Stories of the week, hodgepodge edition



I'm trying to get back into the swing of selecting regular "stories of the week" (although I make no promise about always doing this on a weekly basis). Because it's been a while since I've picked a great story to share with readers, I'm making up for lost time by selecting a hodgepodge of recent—but great—stories.

My first selection is "Tabloid Reporter To The Stars" by Eric James Stone. This wonderfully written science fiction story deftly pulls off laugh after laugh while also illuminating critical issues surrounding science, religion, culture, and, most importantly, what exactly is that thing we call truth. The ending alone is worth the price of admission. My favorite line: "'Yes, I am a Seeker of Truth.' And I'm willing to lie in order to get it."

And about that price. The story is published in the new issue of Orson Scott Card's Intergalactic Medicine Show. IGMS is rapidly becoming one of the top speculative fiction publications, a fact that is all the more amazing because IGMS is totally online. Readers purchase each issue for the extremely reasonable price of $2.50. In addition to top-notch fiction, IGMS features excellent columns and reviews (which can be accessed for free) and a new story in each issue by publisher Orson Scott Card (set in his award-winning Ender Saga universe).

My next two selections are from the April 2007 issue of Realms of Fantasy, which focuses this month on fantasy stories "from exotic lands." The first story is "The Rope: A New Tale of the Antique Lands" by Noreen Doyle. Set in a middle-eastern land in the 19th century, this inward-revolving tale focuses on a young girl and the rope charmer she travels with. The story shows the beauty, hope, and terror of reaching for one's dreams—and in letting one's audience influence what your dreams should be.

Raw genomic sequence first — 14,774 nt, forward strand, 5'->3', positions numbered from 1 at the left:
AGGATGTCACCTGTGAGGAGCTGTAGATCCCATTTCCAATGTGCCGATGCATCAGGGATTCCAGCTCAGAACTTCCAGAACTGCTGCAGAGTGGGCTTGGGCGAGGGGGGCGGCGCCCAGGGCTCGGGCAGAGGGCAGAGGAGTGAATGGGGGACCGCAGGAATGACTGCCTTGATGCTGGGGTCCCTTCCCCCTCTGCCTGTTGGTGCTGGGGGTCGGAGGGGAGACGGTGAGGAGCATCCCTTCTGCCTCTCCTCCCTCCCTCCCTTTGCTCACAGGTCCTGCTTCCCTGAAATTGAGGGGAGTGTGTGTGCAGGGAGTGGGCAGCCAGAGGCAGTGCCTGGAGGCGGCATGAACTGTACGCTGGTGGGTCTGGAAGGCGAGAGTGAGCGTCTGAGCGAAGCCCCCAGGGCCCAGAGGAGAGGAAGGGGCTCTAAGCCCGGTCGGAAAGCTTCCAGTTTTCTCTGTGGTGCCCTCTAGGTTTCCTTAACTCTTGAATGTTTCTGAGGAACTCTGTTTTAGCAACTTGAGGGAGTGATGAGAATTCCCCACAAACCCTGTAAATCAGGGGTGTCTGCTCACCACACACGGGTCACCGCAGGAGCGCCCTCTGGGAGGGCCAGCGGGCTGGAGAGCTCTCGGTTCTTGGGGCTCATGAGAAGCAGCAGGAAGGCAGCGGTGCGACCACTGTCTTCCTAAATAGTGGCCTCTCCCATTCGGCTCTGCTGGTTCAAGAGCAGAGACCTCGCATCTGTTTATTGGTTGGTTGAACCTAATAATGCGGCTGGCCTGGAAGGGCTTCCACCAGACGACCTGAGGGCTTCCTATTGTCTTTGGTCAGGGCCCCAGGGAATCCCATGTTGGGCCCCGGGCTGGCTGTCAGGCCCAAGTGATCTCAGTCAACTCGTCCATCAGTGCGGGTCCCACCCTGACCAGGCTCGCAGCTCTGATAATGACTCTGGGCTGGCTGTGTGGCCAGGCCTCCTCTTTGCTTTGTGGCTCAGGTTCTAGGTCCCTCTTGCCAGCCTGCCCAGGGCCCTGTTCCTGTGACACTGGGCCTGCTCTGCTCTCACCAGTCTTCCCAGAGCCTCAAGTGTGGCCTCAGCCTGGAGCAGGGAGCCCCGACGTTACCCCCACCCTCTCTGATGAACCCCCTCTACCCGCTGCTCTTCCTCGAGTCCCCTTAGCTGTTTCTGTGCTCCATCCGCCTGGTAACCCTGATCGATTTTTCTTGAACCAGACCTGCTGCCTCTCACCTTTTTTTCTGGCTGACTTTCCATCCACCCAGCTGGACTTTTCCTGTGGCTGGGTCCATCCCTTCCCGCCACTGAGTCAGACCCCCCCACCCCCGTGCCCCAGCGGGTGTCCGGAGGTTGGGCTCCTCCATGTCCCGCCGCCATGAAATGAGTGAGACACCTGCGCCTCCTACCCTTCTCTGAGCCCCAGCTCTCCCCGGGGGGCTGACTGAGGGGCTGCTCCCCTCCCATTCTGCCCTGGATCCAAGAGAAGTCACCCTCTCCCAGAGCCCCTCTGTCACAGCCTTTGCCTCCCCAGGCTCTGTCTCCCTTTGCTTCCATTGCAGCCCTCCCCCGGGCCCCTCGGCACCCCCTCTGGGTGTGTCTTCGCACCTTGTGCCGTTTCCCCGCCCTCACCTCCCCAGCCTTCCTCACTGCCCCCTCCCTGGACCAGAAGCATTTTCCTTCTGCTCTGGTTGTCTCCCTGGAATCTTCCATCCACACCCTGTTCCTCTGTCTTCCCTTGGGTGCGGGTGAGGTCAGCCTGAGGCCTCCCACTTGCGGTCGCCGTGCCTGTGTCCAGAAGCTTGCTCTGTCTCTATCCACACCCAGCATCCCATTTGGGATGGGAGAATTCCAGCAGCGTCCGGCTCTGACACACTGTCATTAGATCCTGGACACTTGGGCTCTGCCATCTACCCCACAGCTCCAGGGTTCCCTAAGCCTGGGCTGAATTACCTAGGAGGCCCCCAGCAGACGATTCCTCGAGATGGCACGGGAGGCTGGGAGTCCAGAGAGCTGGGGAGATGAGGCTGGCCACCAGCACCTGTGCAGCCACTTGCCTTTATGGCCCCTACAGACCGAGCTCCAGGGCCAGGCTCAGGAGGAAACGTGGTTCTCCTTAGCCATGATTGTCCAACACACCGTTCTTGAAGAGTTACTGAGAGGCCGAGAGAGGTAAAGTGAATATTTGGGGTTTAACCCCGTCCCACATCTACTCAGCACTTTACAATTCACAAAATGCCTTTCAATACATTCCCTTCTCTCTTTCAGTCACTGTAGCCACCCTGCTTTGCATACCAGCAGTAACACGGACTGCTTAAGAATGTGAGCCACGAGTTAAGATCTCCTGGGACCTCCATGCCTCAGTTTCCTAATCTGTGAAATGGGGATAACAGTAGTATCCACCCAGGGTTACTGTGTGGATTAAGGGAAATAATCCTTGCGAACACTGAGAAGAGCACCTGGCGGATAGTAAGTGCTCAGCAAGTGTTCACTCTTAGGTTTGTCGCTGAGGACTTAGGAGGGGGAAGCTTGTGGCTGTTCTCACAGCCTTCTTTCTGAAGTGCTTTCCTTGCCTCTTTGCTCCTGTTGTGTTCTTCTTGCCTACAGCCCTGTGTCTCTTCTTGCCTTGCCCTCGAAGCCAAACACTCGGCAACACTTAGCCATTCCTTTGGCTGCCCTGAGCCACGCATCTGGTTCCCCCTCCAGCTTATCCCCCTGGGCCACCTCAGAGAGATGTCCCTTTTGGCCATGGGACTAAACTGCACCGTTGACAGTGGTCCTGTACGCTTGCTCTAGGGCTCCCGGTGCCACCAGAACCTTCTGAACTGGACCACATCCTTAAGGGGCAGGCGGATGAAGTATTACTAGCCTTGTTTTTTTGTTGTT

The other story to check out in the issue is "The Tao of Crocodiles" by Euan Harvey. Set in Thailand, this story of ghosts and violence is a creepy example of how each of us is embedded within our culture—even if we think we aren't. Not only is this a great ghost story, its also a wonderful slice of Thai life and culture. I spent two years in Thailand as a Peace Corps Volunteer and even though it's been ten years since I left the kingdom, the story washed over me as if I'd never left the country.

I should note that Realms of Fantasy is a purely print magazine. But with all the great fiction in this issue, it’s worth tracking down your own copy.

Of course, speculative fiction isn't the only game in town. The current edition of the Mississippi Review online focuses on "prose poems." Now, as storySouth readers may remember, I have said some harsh words in the past about short short or flash fiction. That said, a number of the prose poems (short shorts, flash fiction, whatever you call them) in the current Mississippi Review are top notch. My favorites are "Thinking of Hansel and Gretel" by Robert Bly and "To My Love" by Mark Budman. While I still believe that too many writers forsake plot, character development, and the other elements of traditional short stories for the easy writing thrill of short shorts, the prose poems by Bly and Budman show that in the hands of a skilled writer, the genre can reach the top levels of literature.

Finally, Blackbird: An Online Journal of Literature and the Arts has a new story by Liliana V. Blum (translated by Toshiya Kamei) called "A New Faith." As with all of Blum's stories (including "A Sip of Light," published last year in storySouth), the language of the story is extremely atmospheric and draws the reader through the lush tale.

So there you have it, the best stories I’ve read in the last month. One of the points I've tried to make over the years with both storySouth and with our Million Writers Award is that great stories exist both within and outside of the boundaries which define traditional literary genres. All of the stories named here may belong to extremely different genres and writing styles, but they share one common element: They are great stories.